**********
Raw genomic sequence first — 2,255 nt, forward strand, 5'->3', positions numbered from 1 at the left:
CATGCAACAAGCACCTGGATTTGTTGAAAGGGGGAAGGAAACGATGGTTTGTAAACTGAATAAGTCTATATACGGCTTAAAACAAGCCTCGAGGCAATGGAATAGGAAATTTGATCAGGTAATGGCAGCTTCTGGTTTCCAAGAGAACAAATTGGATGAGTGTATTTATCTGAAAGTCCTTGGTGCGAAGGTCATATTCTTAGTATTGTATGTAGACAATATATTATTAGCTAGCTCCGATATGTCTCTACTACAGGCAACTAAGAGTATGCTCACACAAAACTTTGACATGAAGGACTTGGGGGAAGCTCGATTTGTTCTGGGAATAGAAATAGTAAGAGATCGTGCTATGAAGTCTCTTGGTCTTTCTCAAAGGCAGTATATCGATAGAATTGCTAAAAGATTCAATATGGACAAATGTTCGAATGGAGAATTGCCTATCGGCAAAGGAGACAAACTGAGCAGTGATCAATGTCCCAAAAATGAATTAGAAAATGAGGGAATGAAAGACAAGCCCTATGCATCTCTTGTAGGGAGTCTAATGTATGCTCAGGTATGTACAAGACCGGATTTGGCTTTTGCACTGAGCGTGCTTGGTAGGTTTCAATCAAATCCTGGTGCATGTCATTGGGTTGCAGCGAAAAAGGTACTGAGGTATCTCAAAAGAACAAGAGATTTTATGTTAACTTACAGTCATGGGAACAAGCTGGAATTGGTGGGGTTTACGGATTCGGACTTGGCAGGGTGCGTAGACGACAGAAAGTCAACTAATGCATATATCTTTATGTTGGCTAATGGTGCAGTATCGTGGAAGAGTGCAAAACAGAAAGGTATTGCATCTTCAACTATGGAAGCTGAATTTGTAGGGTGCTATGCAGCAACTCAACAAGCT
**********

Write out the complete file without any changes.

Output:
Raw genomic sequence first — 2,255 nt, forward strand, 5'->3', positions numbered from 1 at the left:
CATGCAACAAGCACCTGGATTTGTTGAAAGGGGGAAGGAAACGATGGTTTGTAAACTGAATAAGTCTATATACGGCTTAAAACAAGCCTCGAGGCAATGGAATAGGAAATTTGATCAGGTAATGGCAGCTTCTGGTTTCCAAGAGAACAAATTGGATGAGTGTATTTATCTGAAAGTCCTTGGTGCGAAGGTCATATTCTTAGTATTGTATGTAGACAATATATTATTAGCTAGCTCCGATATGTCTCTACTACAGGCAACTAAGAGTATGCTCACACAAAACTTTGACATGAAGGACTTGGGGGAAGCTCGATTTGTTCTGGGAATAGAAATAGTAAGAGATCGTGCTATGAAGTCTCTTGGTCTTTCTCAAAGGCAGTATATCGATAGAATTGCTAAAAGATTCAATATGGACAAATGTTCGAATGGAGAATTGCCTATCGGCAAAGGAGACAAACTGAGCAGTGATCAATGTCCCAAAAATGAATTAGAAAATGAGGGAATGAAAGACAAGCCCTATGCATCTCTTGTAGGGAGTCTAATGTATGCTCAGGTATGTACAAGACCGGATTTGGCTTTTGCACTGAGCGTGCTTGGTAGGTTTCAATCAAATCCTGGTGCATGTCATTGGGTTGCAGCGAAAAAGGTACTGAGGTATCTCAAAAGAACAAGAGATTTTATGTTAACTTACAGTCATGGGAACAAGCTGGAATTGGTGGGGTTTACGGATTCGGACTTGGCAGGGTGCGTAGACGACAGAAAGTCAACTAATGCATATATCTTTATGTTGGCTAATGGTGCAGTATCGTGGAAGAGTGCAAAACAGAAAGGTATTGCATCTTCAACTATGGAAGCTGAATTTGTAGGGTGCTATGCAGCAACTCAACAAGCT